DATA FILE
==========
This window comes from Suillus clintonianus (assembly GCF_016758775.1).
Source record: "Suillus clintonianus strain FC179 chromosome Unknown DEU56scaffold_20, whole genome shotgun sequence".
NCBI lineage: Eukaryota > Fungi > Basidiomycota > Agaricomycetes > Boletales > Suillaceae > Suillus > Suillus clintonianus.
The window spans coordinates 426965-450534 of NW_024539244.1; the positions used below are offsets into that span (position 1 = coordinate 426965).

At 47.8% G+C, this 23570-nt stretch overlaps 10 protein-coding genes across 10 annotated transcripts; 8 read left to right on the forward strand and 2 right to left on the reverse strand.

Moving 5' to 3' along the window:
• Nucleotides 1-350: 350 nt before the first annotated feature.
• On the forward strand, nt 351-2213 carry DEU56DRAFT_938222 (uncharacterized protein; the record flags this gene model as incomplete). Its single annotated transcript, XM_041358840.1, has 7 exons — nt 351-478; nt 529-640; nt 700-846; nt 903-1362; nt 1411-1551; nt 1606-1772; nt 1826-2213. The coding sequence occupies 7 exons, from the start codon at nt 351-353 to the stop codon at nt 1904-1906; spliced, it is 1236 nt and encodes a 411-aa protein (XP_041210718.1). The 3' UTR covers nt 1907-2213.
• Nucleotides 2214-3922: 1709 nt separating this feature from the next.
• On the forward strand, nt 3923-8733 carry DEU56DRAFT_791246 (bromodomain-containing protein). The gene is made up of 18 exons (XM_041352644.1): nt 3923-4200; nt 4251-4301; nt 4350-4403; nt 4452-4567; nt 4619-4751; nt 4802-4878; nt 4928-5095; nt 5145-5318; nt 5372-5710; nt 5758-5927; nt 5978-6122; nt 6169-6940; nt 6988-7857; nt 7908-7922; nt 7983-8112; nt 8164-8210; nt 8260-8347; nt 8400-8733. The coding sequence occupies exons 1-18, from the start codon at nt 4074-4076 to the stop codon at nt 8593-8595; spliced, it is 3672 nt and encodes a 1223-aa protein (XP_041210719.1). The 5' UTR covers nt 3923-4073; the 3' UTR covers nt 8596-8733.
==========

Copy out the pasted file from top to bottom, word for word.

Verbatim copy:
This window comes from Suillus clintonianus (assembly GCF_016758775.1).
Source record: "Suillus clintonianus strain FC179 chromosome Unknown DEU56scaffold_20, whole genome shotgun sequence".
NCBI lineage: Eukaryota > Fungi > Basidiomycota > Agaricomycetes > Boletales > Suillaceae > Suillus > Suillus clintonianus.
The window spans coordinates 426965-450534 of NW_024539244.1; the positions used below are offsets into that span (position 1 = coordinate 426965).

At 47.8% G+C, this 23570-nt stretch overlaps 10 protein-coding genes across 10 annotated transcripts; 8 read left to right on the forward strand and 2 right to left on the reverse strand.

Moving 5' to 3' along the window:
• Nucleotides 1-350: 350 nt before the first annotated feature.
• On the forward strand, nt 351-2213 carry DEU56DRAFT_938222 (uncharacterized protein; the record flags this gene model as incomplete). Its single annotated transcript, XM_041358840.1, has 7 exons — nt 351-478; nt 529-640; nt 700-846; nt 903-1362; nt 1411-1551; nt 1606-1772; nt 1826-2213. The coding sequence occupies 7 exons, from the start codon at nt 351-353 to the stop codon at nt 1904-1906; spliced, it is 1236 nt and encodes a 411-aa protein (XP_041210718.1). The 3' UTR covers nt 1907-2213.
• Nucleotides 2214-3922: 1709 nt separating this feature from the next.
• On the forward strand, nt 3923-8733 carry DEU56DRAFT_791246 (bromodomain-containing protein). The gene is made up of 18 exons (XM_041352644.1): nt 3923-4200; nt 4251-4301; nt 4350-4403; nt 4452-4567; nt 4619-4751; nt 4802-4878; nt 4928-5095; nt 5145-5318; nt 5372-5710; nt 5758-5927; nt 5978-6122; nt 6169-6940; nt 6988-7857; nt 7908-7922; nt 7983-8112; nt 8164-8210; nt 8260-8347; nt 8400-8733. The coding sequence occupies exons 1-18, from the start codon at nt 4074-4076 to the stop codon at nt 8593-8595; spliced, it is 3672 nt and encodes a 1223-aa protein (XP_041210719.1). The 5' UTR covers nt 3923-4073; the 3' UTR covers nt 8596-8733.